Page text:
The applicant’s breaches are not minor. The misreporting of thousands of sessions of care is an extremely serious matter and demonstrates a lack of care and compliance with a number of legislative requirements under the family assistance law. Through its non-compliance with its conditions for continued approval, the applicant received payments of public funding that it should never have received. Further to this, the applicant, by breaching educator-child ratios, provided child care in circumstances where it was not lawfully allowed to provide such care, giving rise to risks for the safety, health and wellbeing of children under the applicant’s care.
In the circumstances of this case, I am satisfied that cancellation is the appropriate sanction. The health and safety of children and the quality of the care provided is of paramount concern. Should the applicant’s approval not be cancelled there is a risk that any children in the care of the applicant may not be appropriately cared for given the systemic failure of the applicant to oversee the level of child care that it held approval to provide. This is of particular concern in regards to the breaches concerning educator to child ratios. While I do acknowledge that that applicant was frank in conceding the breaches identified and has plans to address the issues in the future, these measures have not been tested. The breaches identified are egregious and highlight that the applicant’s governance arrangements are systematically flawed. For these reasons I find that the applicant is not a suitable person to operate a child care service (paras. 34-39).
 





 

12 August 2019

Standard of Queensland Services

Following a report in The Courier Mail, the Queensland Government has responded in relation to the quality of services in Queensland, as reported in the Brisbane Times.

28 July 2019

Latest NSW Prosecutions

The NSW Regulatory Authority under the National Law (Department of Education) has published details of prosecutions it has taken over the last two years on its Website. Prosecutions were against approved providers, persons with management or control, nominated supervisors, and educators. Incidents include child leaving the service unsupervised, child injured by equipment, child left on bus, inappropriate discipline, leaving children alone in a park, exceeding number of children in service, operating a service without ensuring health and safety of children, corporal punishment, child left at service unsupervised, giving of unauthorised medication, and providing education and care at an unapproved premises.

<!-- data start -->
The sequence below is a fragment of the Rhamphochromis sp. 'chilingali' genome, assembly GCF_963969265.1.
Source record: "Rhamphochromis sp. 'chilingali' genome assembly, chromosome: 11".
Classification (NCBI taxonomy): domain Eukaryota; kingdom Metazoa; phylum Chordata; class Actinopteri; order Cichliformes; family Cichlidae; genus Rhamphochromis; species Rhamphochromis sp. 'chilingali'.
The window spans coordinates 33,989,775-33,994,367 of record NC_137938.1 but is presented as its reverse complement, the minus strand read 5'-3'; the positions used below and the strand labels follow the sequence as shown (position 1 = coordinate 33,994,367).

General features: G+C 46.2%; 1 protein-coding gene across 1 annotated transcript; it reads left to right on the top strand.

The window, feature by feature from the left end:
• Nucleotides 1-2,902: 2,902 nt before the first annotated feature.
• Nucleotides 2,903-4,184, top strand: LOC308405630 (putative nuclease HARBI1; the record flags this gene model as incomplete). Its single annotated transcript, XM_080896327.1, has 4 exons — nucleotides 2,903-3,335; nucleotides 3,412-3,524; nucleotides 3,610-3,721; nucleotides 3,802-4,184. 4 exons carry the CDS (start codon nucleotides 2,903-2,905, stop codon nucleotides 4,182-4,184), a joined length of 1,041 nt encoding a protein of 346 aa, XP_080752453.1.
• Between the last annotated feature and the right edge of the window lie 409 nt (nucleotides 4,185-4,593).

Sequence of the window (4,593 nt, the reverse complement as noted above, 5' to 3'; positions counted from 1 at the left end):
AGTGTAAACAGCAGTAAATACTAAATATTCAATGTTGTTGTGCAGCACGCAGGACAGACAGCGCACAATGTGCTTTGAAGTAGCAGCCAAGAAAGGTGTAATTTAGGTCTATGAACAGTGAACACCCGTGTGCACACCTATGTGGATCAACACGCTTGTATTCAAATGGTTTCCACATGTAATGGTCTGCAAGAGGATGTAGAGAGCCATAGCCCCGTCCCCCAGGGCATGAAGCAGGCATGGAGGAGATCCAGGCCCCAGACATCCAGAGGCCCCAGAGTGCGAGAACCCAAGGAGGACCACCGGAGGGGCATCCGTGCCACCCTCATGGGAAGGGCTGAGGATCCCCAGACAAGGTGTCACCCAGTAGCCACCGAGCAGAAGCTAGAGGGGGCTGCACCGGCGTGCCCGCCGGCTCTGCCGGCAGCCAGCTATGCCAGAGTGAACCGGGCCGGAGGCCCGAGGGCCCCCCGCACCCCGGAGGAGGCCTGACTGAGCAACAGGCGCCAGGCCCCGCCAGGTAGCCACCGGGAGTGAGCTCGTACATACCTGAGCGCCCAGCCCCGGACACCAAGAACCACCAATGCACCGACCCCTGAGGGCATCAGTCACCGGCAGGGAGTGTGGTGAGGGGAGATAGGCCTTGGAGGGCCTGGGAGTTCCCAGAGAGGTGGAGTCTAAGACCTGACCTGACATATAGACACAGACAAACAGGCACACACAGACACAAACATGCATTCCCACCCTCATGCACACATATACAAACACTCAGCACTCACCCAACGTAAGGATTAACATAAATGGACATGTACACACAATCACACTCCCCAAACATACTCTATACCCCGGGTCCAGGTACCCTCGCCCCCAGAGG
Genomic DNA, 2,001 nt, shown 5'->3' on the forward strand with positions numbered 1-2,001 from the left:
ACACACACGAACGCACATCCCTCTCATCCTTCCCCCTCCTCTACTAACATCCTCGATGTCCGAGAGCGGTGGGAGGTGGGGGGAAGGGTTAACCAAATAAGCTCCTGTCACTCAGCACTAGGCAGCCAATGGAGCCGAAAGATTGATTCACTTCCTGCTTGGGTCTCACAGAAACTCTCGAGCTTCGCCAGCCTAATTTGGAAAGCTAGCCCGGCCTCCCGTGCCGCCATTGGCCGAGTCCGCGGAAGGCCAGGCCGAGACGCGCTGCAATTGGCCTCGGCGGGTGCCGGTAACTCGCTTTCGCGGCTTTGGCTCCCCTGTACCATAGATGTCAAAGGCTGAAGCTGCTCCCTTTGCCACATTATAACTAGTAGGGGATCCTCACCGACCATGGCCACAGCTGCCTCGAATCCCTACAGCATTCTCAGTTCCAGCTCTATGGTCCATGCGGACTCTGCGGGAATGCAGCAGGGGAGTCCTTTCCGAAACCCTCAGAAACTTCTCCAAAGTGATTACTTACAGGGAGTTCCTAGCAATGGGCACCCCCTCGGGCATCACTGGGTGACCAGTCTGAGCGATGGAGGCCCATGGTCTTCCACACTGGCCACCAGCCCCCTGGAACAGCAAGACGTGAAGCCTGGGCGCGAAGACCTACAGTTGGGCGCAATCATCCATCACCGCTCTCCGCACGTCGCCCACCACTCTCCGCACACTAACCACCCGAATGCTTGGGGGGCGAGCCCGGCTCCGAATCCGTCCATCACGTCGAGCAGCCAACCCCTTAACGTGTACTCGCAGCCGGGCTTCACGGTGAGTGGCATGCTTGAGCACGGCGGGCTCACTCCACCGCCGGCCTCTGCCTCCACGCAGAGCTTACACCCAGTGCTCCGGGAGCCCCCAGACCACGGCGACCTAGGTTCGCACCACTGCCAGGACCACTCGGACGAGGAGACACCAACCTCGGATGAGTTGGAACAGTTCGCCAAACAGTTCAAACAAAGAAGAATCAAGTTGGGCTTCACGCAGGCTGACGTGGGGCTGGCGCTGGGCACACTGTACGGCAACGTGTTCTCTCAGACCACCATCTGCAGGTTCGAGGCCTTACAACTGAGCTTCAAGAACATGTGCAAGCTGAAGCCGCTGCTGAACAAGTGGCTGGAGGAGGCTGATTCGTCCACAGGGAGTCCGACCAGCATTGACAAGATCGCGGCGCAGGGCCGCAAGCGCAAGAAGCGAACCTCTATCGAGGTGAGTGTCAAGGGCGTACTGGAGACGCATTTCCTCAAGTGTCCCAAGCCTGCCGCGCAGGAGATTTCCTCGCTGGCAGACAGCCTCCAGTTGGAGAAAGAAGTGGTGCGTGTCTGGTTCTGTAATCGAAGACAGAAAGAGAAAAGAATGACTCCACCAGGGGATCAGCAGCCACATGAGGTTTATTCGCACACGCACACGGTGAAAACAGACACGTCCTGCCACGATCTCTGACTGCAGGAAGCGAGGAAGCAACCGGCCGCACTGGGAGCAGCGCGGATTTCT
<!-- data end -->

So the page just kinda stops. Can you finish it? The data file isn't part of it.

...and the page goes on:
23 July 2019

Commencement of new WA No Jab, No Play Legislation

ABC Online, WA Today and Perth Now carried reports on the commencement of the new laws in Western Australia which started this week.

On 22 July 2019, changes to the Public Health Act 2016 (WA) and the School Education Act 1999 (WA) came into effect that are intended to increase vaccination rates of children and better protect the community from vaccine preventable notifiable infectious diseases. When enrolling a child into any child care service, kindergarten or school, parents/guardians are already required to provide their child’s Australian Immunisation Register (AIR) Immunisation History Statement. This statement must not be more than two months old. Under the new changes, the child’s immunisation status must be ‘up to date’ according to their AIR Immunisation History Statement to be permitted to enrol into long day care, family day care, pre-kindergarten or kindergarten. Exceptions apply to children who have an approved medical exemption to a vaccine, have natural immunity to a specific disease, are on an approved catch-up schedule, or are identified as an exempt child because of a particular family circumstance. More information is available from the WA Health Department website.

6 July 2019

Inadequate Supervision (Section 165, National Law): Chief Executive Officer, Department of Communities and Soo Jeom Cho (Family Day Care Educator)

In a case heard by the West Australian State Administrative Tribunal (WASAT), an order was recently made which gave effect to the terms of settlement in relation to a matter brought before the Tribunal by the WA Regulator (Department of Communities) for contravention of section 165(3), National Law, by family day care educator, Soo Jeom Cho. The educator was an educator registered with Nectar FDC Service.